A couple of years ago I came upon this article by Wendy Murdoch. What she wrote kind of made sense to me.
I am short from hip to knee. And tight in my right hip. I have never been able to ride in long stirrups (my hunter/jumper background probably has something to do with it also). On my chunky horses, my knee doesn't come down very far on their sides.
|My stirrups felt so much longer than the picture proved them to be.|
I have definitely seen many pictures where my feet are not level in my stirrups, and my big toe sits much lower than the outside of my foot. What Wendy described is exactly what happens to me.
So I built a set of shims for my stirrups, using cardboard, duct tape and vetrap. And here is the difference.
How did it ride, you ask? On my initial ride, I didn't feel too much of a difference at a trot, but definitely felt better at a canter. It felt just as was written in the article - like I had a balanced base underneath me. It doesn't seem to help in 2-point though - I have a really hard time keeping my foot in the right spot when I try and canter around a corner. It might have to do with the amount of pressure in the stirrup needed in 2-point versus in a full seat.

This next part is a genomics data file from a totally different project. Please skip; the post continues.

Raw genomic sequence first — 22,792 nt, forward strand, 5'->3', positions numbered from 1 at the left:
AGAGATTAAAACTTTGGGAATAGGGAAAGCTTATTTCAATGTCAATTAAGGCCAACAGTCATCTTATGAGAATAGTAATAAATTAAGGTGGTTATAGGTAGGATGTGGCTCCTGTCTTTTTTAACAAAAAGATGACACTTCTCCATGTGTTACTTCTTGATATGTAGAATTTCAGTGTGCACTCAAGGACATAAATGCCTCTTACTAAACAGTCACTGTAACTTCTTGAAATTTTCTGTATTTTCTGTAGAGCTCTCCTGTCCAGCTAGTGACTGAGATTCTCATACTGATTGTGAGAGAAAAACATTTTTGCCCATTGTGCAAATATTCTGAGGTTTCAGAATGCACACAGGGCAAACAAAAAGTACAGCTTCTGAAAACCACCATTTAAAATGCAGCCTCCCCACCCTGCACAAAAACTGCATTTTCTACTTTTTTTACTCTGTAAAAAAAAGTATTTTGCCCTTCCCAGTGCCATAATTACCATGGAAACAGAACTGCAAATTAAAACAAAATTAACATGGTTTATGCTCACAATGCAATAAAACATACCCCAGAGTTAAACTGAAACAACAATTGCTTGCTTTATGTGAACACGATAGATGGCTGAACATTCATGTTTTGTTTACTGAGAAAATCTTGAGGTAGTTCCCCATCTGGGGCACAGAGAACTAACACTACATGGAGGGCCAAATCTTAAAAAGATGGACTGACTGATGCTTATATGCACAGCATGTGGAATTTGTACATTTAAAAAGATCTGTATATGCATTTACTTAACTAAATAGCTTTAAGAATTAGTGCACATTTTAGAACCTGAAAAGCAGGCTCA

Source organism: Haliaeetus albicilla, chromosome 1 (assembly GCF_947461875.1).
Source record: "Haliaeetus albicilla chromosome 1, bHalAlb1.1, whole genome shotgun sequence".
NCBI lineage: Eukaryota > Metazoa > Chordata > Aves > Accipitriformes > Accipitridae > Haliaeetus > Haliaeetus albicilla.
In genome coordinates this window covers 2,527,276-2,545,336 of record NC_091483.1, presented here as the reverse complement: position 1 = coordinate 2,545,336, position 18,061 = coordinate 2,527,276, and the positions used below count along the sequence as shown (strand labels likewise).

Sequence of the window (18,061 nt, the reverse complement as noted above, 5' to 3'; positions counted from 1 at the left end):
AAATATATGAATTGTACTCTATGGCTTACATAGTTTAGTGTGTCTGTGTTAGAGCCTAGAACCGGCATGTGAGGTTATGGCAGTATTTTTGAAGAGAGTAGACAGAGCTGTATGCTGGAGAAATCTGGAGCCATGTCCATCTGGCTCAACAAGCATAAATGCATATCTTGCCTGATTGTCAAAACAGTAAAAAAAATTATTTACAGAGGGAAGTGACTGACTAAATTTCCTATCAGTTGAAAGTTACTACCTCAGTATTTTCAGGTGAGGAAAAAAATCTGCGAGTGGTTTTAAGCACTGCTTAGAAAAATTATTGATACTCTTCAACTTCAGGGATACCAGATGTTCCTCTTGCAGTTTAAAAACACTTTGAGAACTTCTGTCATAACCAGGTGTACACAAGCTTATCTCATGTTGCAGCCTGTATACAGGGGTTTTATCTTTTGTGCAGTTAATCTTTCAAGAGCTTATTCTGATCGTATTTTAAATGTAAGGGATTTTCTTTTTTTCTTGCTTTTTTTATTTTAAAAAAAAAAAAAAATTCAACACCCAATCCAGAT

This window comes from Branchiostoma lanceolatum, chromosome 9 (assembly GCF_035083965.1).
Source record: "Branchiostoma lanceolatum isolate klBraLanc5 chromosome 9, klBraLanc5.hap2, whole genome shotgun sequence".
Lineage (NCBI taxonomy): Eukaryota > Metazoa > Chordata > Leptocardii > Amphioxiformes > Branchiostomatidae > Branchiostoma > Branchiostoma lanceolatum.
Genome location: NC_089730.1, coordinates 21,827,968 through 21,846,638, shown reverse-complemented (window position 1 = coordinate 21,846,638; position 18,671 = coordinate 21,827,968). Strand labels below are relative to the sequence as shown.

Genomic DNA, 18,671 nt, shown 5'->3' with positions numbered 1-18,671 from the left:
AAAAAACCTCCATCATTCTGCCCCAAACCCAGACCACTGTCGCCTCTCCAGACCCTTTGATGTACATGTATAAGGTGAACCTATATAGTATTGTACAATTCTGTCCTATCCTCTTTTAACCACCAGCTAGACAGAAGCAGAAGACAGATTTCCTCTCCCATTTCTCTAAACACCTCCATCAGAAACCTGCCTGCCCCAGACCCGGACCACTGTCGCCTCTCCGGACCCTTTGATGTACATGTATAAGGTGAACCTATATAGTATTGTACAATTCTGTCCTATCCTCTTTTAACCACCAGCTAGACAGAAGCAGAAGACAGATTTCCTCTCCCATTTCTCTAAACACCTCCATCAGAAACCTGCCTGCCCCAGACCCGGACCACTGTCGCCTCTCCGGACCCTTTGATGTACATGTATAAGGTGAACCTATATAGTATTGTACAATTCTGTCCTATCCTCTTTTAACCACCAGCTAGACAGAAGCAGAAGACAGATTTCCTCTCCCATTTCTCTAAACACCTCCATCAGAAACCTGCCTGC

So I have continued to use a wedge pad in my stirrups. I did upgrade to proper rubber treads. They weren't easy to find. So hard to find, I couldn't find a picture online to put on this post.
And now I have a dilemma.
I will need to use safety stirrups on my new treeless saddle that should arrive around Christmas. And I am having a hard time finding a set of stirrups that I can use the wedge pad in.
I know that I don't want peacock stirrups. I've always hated how the elastic would ping off as I was getting on the horse. So that may only leave the curved side stirrups as my only option.
|Or style 2?|
For jumping work, I might use my beloved MDC Super Sport stirrups, and just add cages to the toes. I hate the way that cages look, but pretty sure I would hate the damage done to me should I get hung up in a stirrup even more.